Petrifying objects

The waterfall at Mother Shipton’s Cave beside the River Nidd is a natural feature which was first opened to paying visitors in the 1600s, and is believed to be the oldest entrance-paying tourist attraction in England. For centuries this and other ‘petrifiying wells’ have been an attraction Continue reading

Looking for clues: A Hayman Seleg Mendelssohn portrait

When visiting my parents in Cornwall recently I found a Victorian ‘cabinet card’ for sale for a few pence in amongst the bric-a-brac of a second hand shop. Coming from Cumbria, my first though was that it looked very much like a young Beatrix Potter and I brought it home to the Lakes to have a closer look.  Online, my search engine led me straight to the National Portrait Gallery where 69 portraits by Mendelssohn are kept.  Continue reading

Lost and found

A day or two ago I lost a camera. A tiny, battered old film camera with little value.  I think it slipped out of my pocket while I was walking through a muddy field.  Luckily I had taken only a few frames on a roll of 35mm film.  Not much of a loss, really.

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Strangers ‘outside the white cube’

from the series Peripheral Strangers
from the series Peripheral Strangers


Images from Peripheral Strangers are part of ‘Outside the White Cube’ an international exhibition in the Phillipines created by The Multiple eXposure Project. The exhibition is to be projected across public spaces in Manila, 1-30 December 2015.

About The Multiple eXposure Project:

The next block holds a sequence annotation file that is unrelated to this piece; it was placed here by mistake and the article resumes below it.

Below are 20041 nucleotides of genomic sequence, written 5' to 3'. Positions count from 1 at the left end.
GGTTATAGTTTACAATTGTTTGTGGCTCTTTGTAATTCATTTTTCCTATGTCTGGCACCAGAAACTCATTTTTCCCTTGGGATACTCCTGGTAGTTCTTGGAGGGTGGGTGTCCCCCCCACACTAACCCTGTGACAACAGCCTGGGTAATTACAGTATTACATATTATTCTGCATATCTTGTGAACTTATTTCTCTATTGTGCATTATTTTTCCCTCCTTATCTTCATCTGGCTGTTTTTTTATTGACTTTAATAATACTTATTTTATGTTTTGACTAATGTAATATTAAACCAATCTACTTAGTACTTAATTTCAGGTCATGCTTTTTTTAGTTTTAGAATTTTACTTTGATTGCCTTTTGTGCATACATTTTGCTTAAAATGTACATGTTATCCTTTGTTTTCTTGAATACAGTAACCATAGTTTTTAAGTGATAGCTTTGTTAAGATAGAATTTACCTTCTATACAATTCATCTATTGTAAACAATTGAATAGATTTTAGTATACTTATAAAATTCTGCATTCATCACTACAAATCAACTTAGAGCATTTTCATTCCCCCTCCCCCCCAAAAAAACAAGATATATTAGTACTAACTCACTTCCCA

” … an inter-disciplinary artistic practice and research-based initiative that explores the many layers of image-making, participatory photography, visual ethnography, and performative encounter(s) between the image and the spectator; the subject and the viewer. As what the name of the project implies, this endeavor is profoundly interested in the notions of the “multiple” and the “exposure” both in their literal and symbolic sense.

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‘What type of photography do you do?’

‘What type of photography do you do?’ is a question I am quite often asked and one for which there is no straightforward response. I am always delighted when people do ask as it opens up a dialogue about photography and creativity, and there is a lot that can be talked about.  Often I don’t know why I have felt driven to take a photograph but some time afterwards I may connect the experience or events of that time with that shot; it all seems to make sense in hindsight.

When I first began studying photography full time, I wondered if over the course of three years I would settle upon a ‘style’, something that would identify me as a photographer.  Sometimes as students we would be advised that this was what we should aim to do.  I wasn’t sure where my rather random project work would fit in the neat world of photography that I was looking at but, that, to me, was good – good because I like to freely create things as I have done since being young; going with an idea that springs into my head; and finding much enjoyment in this.

For commercially driven photography and art of any genre, having a recognisable style must be a strength as consistency is important in a business sense – and I admire it – but for an individual practicing photography as an expressive process then I think it is natural for the ‘style’ to change as the individual changes.

For me, what happens happens.

Looking back on old work I now see connections; projects that may appear very different on the surface but that I know are all part of the same story, one that is in the process of being told.


Building a new home online


Not only have I moved homes and jobs, but have moved my blog too (onto my website).  Thank you for staying with me.  New posts are on their way …

For earlier posts please see